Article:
Healthy fats can be found in fish, butter, eggs, nuts, seeds, avocado and coconut. These options reduce appetite and food intake, lower insulin levels and accelerate fat-burning and weight loss.
The cheap seed oil contains omega 6, a pro-inflammatory fat that changes when heated to trans (toxic) fat. Coconut, butter, or avocado oil are better options. The optimal omega 6 to omega 3 ratio is 4:1.
Andy’s progress in one year
Within a year, Andy felt much better and had gained little weight. His insulin and inflammatory markers were down to normal range fasting insulin 5, hs-CRP 0.56, Homocysteine 8, HbA1C 5.1, LDL- 987. His last Cholesterol was 5.2, BP < 120/80 with no medication. Andy is fully satisfied, and his GP is reassured. We are awaiting a repeat of the CT scan and carotid Doppler.
Statins are an effective drug to lower cholesterol but at a high cost. Side effects include a 50% risk of diabetes, a 100% risk of dementia, disabling myositis (muscle pain and weakness), and deranged liver function. Statins cause problems due to nutrient deficiency, including lethargy due to COQ10 deficiency (necessary for energy making), weight gain due to L-Carnitine deficiency (necessary for fat burning) and Omega 3 (anti-inflammatory.)
High cholesterol is not a fat problem; it’s a carb problem. The HFCS in sports drinks and processed carbs increase your liver’s cholesterol production, obviously raising your cholesterol.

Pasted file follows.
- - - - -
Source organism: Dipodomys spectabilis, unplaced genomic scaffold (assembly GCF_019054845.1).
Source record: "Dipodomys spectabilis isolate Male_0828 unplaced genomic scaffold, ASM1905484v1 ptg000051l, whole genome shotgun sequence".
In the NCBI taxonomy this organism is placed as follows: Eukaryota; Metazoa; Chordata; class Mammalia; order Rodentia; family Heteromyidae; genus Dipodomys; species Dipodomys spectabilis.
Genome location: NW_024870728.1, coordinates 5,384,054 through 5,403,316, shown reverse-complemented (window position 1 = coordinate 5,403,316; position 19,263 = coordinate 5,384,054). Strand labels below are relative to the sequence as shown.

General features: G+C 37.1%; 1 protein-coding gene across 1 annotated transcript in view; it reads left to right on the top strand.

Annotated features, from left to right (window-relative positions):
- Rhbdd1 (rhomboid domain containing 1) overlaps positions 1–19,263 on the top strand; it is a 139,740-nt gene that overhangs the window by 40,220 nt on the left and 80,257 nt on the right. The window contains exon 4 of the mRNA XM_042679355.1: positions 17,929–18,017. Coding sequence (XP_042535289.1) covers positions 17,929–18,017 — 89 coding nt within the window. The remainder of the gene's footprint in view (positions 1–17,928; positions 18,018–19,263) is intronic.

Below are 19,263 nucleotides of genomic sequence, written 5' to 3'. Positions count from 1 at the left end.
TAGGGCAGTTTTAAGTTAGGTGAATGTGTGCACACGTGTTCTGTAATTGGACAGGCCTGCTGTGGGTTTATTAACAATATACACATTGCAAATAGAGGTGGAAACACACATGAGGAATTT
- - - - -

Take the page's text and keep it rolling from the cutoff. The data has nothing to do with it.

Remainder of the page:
So, my friends, cholesterol remains a central cause of heart attacks, the number one killer of mankind. I hope you can now see how to start lowering your cholesterol today. As always, please ask any questions in the Comment section below – and please subscribe to the newsletter so that you don’t miss further vital information. Thank you!
Signs of heart problems during exercise
Sudden cardiac death in athletes
Fructose consumption increases the risk of heart disease
Consumption of fructose and high fructose corn syrup increases post prandial triglyceride, IDL- cholesterol, apolipoprotein B in young men and women
Dietary fructose and glucose differentially affect lipid and glucose homeostasis
High dietary fructose: direct and indirect dangerous factors disturbing tissue and organ functions